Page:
American Planning Association

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Choose Safe Places: Keeping children healthy in the environments where they grow, learn, and play

The environment plays a large role in children’s health. Did you know that children are more at risk from exposures to harmful substances than adults? Children drink more water and breathe more air relative to their body size than adults do. Additionally, behaviors that are common in children, such as crawling or putting their hands or other objects in their mouths, can expose them to more chemicals. Because children are still growing and developing, exposures to harmful substances can have long-term impacts. Many children spend large amounts of time in child care facilities, making it important to keep these spaces safe from harmful substances. What is Choose Safe Places? The Choose Safe Places (CSP) program is a new initiative to protect children from harmful exposures to chemicals while attending child care centers. The CSP program works with child care providers and others, such as local planners, to ensure child care centers are located in areas free of harmful substances such as lead, arsenic, or volatile organic compounds. CSP considers four key elements when assessing environmentally safe child care locations: 1. Former uses of the site Contaminants can stay on a site long after the activities that caused the contamination have stopped. Knowing what a property was used for in the past will help identify potential contaminants. For example, a building where manufacturing occurred may contain contamination or a property used as a landfill could have a variety of chemicals in soil or water. Just because a property was used for something previously does not mean it is not suitable for a child care center, but these situations should be... read more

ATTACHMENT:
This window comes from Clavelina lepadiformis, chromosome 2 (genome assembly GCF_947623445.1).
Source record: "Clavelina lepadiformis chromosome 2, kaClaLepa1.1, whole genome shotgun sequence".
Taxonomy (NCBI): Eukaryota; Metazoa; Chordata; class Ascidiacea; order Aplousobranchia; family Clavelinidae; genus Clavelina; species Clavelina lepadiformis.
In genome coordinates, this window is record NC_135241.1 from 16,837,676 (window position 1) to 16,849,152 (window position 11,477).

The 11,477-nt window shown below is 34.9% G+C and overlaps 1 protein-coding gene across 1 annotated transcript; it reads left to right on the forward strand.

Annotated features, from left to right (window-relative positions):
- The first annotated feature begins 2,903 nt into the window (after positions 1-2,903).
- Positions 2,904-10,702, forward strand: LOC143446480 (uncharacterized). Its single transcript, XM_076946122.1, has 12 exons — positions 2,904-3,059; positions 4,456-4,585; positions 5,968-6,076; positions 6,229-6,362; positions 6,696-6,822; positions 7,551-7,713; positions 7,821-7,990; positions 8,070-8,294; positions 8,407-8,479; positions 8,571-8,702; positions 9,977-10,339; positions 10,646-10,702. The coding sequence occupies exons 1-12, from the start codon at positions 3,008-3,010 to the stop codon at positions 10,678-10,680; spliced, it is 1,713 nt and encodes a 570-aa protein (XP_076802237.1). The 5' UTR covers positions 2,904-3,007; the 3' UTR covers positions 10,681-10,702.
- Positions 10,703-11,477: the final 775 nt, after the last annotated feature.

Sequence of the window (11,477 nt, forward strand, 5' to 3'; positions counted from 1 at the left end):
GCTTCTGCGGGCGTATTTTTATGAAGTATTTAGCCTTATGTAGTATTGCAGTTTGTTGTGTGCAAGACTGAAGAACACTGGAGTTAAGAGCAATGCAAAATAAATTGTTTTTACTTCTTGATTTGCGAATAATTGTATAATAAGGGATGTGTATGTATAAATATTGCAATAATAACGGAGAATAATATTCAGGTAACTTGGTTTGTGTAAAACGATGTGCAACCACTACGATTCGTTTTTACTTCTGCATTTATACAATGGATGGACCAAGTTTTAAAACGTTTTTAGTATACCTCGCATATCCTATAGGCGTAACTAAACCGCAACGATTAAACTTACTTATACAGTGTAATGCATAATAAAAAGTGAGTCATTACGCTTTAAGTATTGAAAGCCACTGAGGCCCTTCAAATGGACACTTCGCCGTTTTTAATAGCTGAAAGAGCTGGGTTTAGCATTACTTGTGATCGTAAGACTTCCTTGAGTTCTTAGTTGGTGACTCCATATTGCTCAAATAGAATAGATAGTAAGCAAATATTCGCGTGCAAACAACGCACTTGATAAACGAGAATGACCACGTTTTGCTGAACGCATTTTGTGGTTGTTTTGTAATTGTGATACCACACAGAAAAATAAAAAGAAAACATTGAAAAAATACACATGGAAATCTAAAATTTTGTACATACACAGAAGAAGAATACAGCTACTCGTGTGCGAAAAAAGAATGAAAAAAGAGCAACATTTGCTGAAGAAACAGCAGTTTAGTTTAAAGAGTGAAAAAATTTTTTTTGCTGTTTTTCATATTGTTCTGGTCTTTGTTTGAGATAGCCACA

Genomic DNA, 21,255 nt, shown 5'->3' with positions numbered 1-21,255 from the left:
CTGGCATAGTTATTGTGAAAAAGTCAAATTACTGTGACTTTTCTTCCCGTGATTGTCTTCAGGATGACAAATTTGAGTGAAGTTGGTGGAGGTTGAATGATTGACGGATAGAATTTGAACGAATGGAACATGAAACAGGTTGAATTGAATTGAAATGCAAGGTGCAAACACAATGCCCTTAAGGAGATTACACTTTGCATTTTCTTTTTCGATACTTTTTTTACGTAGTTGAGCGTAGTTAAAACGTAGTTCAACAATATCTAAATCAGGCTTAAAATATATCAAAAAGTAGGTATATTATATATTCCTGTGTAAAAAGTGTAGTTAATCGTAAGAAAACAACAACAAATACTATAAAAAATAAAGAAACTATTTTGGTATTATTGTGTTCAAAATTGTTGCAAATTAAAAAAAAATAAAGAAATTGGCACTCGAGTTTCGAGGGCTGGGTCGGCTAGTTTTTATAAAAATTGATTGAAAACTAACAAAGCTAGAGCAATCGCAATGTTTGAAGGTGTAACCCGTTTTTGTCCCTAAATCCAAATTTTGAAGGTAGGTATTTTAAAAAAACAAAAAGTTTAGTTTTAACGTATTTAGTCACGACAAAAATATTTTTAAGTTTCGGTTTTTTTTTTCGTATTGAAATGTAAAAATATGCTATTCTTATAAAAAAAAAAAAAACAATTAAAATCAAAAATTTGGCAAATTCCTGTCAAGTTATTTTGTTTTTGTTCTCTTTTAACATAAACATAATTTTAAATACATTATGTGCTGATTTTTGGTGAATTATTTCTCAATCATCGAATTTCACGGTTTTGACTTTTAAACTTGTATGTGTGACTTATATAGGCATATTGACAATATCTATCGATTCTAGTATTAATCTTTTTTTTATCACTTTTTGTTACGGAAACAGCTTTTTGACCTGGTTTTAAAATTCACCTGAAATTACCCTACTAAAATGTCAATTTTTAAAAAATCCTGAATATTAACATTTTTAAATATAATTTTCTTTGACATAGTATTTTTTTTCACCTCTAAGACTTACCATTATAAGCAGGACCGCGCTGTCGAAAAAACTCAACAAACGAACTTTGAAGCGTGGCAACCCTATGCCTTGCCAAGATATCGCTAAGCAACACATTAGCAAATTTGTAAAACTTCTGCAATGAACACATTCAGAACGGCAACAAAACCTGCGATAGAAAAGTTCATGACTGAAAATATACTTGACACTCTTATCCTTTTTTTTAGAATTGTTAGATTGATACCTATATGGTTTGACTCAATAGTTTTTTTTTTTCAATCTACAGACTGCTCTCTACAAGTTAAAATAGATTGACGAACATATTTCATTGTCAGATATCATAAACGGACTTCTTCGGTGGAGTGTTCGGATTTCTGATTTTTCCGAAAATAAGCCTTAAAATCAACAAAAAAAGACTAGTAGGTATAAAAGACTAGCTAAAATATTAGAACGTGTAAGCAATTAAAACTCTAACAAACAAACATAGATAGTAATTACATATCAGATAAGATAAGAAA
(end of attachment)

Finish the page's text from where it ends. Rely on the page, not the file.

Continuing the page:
NC-APA Fellowship

The Diversity Committee is a working committee within the North Carolina Chapter of the American Planning Association (APA-NC). Our mission is to increase diversity within the planning profession. The Committee actively promotes diversity among planners and planning-related organizations in North Carolina. Recognizing the unique values, ideas and perspectives offered by a diverse workforce, the Committee establishes ongoing networking and education forums to foster awareness and action towards increasing diversity within the planning profession. The Fellowship is open to third and fourth year undergraduate students and first and second year Masters degree students. The Committee will work along with the Fellow to place them with a local government, private, or non-profit organization within the State of North Carolina for an internship in a Planning related field. The $2,000 stipend will be paid to by the Committee to the fellow on a biweekly basis throughout the 10 week period of the fellowship. The fellow is expected to work 20 hours per week with their organization gaining practical planning experience. Biweekly check-ins will occur between and the Committee and the organization. The fellow is expecting to write a brief 300 word statement at the end of the summer as well as have a final evaluation. ELIGIBILITY In 2018, the National American Planning Association (APA) National organization refocused their efforts on what diversity, inclusion, and equity looks like within the Planning profession and within our growingly diverse communities. In addition to being a member of what has been proven as a marginalized group within the Planning profession, the fellowship is available to those who are: Members of one or more of the following... read more

The City of Edinburgh, Scotland

Edinburgh Castle sits on top of the ridge that runs through the center of town while Arthur’s Seat looks down from the other end.  The Firth of Forth is visible from the top, and the Royal Yacht Britannia is moored at the docks. 

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